Impact du réchauffement climatique sur la distribution spatiale des ressources halieutiques le long du littoral français: observations et scénarios
par Sylvain Lenoir
Université Lille 1 Science - Doctorat 2011
Small planktivorous fish such as sandeel, sprat, anchovy and sardine are an important trophic group in marine ecosystems where they facilitate the transfer of energy from lower trophic levels, the plankton, to higher trophic levels such as large predatory fish and seabirds. Our analysis of sandeels and sprats in the North Sea from 1960 to the end of the 21st century suggests that a continued warming of the North Sea will cause the probability of occurrence of both species to decline as sea temperature exceeds their thermal niches and the fish move northwards and decline in abundance as a consequence. Encouragingly, our analyses of the probability of occurrence of sandeel, sprat and snake pipefish predicted changes in the abundance of these species that have already been observed at the end of the 20th century and the first decade of the 21st century. Our model predicted that the probability of occurrence of both the lesser sandeel and sprat should decreasse in the North Sea in two phases, the first at the end of the 1980s and the second at the end of the 1990s and this coincides with two periods of intensification in warming in the North Sea (Beaugrand et al. 2008). The NPPEN model also predicted a transient increase in snake pipefish in the North Sea during the first decade of the 21st century and this parallels an observed increase in their abundance in the northeastern part of the North Atlantic, which was linked to increased SST (Kirby et al. 2006), and also with reports of their increased presence in the diet of North Sea seabirds during this time (Harris et al. 2007). The transient increase in snake pipefish predicted by NPPEN during 2000-2008 could therefore, arguably reflect the changing thermal regime of the North Sea providing a temporary window of opportunity favouring this species.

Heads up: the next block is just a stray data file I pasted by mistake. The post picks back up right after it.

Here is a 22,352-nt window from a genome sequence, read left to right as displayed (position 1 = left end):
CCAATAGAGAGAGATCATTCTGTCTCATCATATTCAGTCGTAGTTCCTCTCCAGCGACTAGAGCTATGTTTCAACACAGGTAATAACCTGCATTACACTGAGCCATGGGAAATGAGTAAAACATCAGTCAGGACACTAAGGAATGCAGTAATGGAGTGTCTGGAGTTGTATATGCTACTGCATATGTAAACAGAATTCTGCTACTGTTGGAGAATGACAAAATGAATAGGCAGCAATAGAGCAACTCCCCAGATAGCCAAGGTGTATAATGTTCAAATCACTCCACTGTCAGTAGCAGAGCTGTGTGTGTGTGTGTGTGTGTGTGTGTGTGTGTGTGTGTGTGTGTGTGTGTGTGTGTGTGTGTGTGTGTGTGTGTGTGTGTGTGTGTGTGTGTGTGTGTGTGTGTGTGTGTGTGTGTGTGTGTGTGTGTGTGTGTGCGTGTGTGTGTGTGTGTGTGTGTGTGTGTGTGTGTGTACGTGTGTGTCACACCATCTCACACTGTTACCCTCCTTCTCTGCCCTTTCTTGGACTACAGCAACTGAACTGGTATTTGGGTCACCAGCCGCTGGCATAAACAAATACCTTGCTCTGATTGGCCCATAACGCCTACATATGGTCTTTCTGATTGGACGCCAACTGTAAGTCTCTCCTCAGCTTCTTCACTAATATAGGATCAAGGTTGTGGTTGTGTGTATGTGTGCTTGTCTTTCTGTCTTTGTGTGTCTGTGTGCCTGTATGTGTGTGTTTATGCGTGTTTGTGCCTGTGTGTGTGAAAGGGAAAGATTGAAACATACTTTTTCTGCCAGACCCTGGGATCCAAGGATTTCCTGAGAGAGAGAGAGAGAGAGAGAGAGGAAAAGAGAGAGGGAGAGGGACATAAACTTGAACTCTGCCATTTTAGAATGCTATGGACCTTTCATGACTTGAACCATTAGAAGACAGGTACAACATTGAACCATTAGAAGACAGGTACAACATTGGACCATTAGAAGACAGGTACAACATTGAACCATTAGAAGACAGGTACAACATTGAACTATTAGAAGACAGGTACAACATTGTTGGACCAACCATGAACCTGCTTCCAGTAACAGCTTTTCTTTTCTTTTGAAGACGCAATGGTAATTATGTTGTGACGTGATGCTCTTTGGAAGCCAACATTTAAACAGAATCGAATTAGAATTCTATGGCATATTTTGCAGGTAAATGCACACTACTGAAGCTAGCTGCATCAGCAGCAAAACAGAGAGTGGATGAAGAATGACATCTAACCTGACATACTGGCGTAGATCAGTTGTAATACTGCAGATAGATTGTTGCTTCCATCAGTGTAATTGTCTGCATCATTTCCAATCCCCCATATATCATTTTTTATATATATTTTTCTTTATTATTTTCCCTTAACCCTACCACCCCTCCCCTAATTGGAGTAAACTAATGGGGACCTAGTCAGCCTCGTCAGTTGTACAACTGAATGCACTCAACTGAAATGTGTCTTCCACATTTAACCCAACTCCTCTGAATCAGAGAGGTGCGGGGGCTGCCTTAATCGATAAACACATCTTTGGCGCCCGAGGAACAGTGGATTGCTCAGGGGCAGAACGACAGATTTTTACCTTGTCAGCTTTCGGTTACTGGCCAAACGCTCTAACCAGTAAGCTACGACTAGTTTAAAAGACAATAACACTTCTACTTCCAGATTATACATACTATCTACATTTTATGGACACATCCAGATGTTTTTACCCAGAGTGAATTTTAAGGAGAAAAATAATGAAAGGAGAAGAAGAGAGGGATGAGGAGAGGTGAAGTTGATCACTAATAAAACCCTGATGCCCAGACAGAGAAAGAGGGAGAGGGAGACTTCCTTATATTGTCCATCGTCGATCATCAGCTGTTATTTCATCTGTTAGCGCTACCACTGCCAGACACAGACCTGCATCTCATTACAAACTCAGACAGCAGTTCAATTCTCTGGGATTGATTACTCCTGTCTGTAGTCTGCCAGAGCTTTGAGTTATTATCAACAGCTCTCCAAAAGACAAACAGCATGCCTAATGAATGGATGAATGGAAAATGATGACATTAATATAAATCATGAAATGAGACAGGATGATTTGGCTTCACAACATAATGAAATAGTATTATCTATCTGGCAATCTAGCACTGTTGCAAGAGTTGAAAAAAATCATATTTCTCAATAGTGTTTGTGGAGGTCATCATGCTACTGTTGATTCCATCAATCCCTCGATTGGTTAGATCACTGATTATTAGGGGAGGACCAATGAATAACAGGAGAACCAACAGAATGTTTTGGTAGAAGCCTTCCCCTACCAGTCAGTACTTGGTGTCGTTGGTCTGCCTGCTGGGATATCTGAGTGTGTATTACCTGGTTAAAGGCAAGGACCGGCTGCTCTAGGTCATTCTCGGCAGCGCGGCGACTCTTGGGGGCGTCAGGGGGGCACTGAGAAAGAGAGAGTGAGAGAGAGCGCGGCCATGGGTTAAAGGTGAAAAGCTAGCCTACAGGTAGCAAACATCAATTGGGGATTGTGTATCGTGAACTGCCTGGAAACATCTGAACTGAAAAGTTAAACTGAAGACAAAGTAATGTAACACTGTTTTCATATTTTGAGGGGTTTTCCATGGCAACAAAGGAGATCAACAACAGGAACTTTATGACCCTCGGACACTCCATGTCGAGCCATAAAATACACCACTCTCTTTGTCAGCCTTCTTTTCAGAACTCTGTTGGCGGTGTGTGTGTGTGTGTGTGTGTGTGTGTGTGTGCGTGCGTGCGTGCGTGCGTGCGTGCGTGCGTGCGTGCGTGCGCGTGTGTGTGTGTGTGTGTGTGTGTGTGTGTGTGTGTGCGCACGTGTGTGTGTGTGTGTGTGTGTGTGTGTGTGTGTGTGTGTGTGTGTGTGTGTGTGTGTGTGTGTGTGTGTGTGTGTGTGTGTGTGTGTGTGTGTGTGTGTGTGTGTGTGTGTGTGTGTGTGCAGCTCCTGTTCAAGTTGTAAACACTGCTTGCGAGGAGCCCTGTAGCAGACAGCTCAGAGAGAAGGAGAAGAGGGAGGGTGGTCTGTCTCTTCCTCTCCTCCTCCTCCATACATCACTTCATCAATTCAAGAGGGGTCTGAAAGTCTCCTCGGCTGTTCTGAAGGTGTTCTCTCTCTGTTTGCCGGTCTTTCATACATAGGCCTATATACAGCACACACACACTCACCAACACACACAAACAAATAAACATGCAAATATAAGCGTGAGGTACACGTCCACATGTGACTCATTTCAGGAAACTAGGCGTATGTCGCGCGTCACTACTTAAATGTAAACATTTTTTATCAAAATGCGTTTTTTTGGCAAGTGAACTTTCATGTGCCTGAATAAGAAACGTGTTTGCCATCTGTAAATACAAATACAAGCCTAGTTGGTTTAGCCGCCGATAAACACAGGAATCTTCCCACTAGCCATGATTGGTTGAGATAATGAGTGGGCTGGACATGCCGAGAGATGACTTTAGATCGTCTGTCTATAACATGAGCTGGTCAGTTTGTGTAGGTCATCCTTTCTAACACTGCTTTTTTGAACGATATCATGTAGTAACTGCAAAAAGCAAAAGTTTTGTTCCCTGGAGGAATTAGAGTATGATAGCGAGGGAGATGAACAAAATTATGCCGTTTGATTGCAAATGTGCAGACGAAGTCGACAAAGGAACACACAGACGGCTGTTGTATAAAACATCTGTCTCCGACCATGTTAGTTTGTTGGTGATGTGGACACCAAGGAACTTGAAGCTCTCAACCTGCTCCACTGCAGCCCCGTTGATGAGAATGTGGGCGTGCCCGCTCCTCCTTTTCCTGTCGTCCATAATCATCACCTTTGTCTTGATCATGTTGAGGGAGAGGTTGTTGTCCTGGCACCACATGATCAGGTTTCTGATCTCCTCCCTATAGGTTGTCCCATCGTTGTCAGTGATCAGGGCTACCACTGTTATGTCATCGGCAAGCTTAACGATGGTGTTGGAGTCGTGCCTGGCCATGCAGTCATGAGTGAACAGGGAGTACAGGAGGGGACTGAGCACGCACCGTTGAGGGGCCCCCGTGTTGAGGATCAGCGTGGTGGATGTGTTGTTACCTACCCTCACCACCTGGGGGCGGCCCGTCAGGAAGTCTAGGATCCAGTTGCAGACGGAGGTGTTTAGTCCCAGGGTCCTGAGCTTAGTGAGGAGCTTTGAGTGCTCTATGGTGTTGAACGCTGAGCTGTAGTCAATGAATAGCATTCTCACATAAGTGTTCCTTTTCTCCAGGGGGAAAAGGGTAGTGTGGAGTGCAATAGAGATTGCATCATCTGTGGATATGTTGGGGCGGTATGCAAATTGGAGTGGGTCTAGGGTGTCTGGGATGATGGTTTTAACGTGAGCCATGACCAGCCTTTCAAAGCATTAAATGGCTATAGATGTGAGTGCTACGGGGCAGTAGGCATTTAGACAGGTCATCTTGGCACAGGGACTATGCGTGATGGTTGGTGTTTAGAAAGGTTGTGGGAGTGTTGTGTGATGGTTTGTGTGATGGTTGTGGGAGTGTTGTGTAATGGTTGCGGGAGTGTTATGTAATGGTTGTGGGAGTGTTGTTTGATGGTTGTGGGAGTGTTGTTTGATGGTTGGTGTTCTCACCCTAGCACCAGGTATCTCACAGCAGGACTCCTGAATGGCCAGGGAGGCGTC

The lesser sandeel and sprat are important prey species for several North Sea seabirds and changes in the abundance of these fish are considered to influence the breeding success of birds such as guillemots (Uria aalge, P.), kittiwakes (Rissa tridactyla, L.) and Atlantic puffins (Fratercula arctica, L.) (Lewis et al. 2001; Wanless et al. 2005). During the first half of the 21st century, our model indicates that an increase or sustained probability of occurrence of North Sea sprat could compensate any reduction in North Sea sandeels (figure IV.2b). Furthermore, even by the end of the 21st century the reduction in the probability of occurrence of sprat is more moderate along Scottish coasts of the North Sea, which might help sustain seabird colonies albeit at lower numbers than at present. However, a much more pronounced warming (see Scenario A2, and electronic supplementary material, figure IV.S4) might precipitate the decrease in the probability of sprat occurrence especially over coastal areas. Such a scenario would extend the foraging journeys of adult seabirds, increasing the time that chicks are left unattended at the nest, further affecting seabird breeding success (Wanless et al. 2005). As kittiwakes are surface feeders unlike guillemots, which are pursuit divers, a reduction in coastal sprat may influence kittiwakes especially; guillemots less constrained in their foraging depths may be less likely to encounter food limitation (Wanless et al. 2005).